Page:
Mushroom: a bird’s eye view

Mushrooms have been object of fascination to human beings since time immemorial because of their sudden appearance along with rapidity of growth. They have intrigued us for centuries, have become part of our culture, delight us with their flavours, aromas, and therapeutic properties and also some of them frighten us due to its poisonous nature because of the presence of toxins. Presently mushrooms are among the most popular, non-conventional food accepted the world over and the increased consumer demand over the years has led to quantum jump in its production.

Mushroom is a group of fungi endowed with ability to convert inedible organic wastes into palatable food. Because of its pleasant flavour and protein it is a source of human food which can satisfy the basic human requirement for better nutrition. The therapeutic value of mushrooms is relatively untapped. Besides, the substrates on which mushroom grow are lignocellulosic wastes occur in agricultural, forestry, fruit and vegetable wastes and are found in plenty. The role of mushroom in bioconversion, biodegradation and in bioremediation has increasingly being realized in recent years. They are proving as an effective and important tool for replenishment of earth’s overburdened ecosphere.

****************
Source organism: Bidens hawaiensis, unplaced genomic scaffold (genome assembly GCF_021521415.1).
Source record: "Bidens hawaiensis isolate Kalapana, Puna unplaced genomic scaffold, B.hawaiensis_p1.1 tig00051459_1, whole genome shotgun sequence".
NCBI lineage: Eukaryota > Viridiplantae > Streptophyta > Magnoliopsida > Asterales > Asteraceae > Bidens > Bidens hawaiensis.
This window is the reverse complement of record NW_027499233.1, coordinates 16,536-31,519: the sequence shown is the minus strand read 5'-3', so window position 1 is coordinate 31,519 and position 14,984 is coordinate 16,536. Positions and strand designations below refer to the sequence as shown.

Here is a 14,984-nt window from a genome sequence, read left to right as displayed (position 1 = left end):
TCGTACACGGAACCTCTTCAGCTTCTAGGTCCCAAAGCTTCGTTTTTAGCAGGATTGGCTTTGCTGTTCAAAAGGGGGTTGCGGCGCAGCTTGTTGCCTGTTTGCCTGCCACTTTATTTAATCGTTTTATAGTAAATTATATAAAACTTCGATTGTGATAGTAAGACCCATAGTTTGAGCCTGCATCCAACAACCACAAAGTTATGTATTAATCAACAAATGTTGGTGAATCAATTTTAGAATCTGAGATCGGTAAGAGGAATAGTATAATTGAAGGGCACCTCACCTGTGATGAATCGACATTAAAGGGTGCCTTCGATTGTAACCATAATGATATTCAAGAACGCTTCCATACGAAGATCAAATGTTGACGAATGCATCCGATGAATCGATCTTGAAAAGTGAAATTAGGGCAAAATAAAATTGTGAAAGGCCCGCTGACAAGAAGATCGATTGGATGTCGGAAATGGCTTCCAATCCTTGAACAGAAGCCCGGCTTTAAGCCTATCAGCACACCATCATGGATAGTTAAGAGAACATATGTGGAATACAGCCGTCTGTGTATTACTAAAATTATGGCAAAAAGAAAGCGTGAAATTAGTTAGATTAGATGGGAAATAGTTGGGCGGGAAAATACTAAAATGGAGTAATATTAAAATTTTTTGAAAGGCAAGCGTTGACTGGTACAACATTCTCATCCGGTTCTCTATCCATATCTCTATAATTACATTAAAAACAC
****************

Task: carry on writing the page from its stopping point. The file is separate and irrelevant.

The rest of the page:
Mushroom biotechnology offer ample opportunities to convert these wastes as a vast renewable resource to meet the growing demand of food, fodder, fertilizer and energy and increase the efforts to recycle them. It is also consistent with the emerging view that ecologically oriented society must use its resources rather than discarding them as useless materials.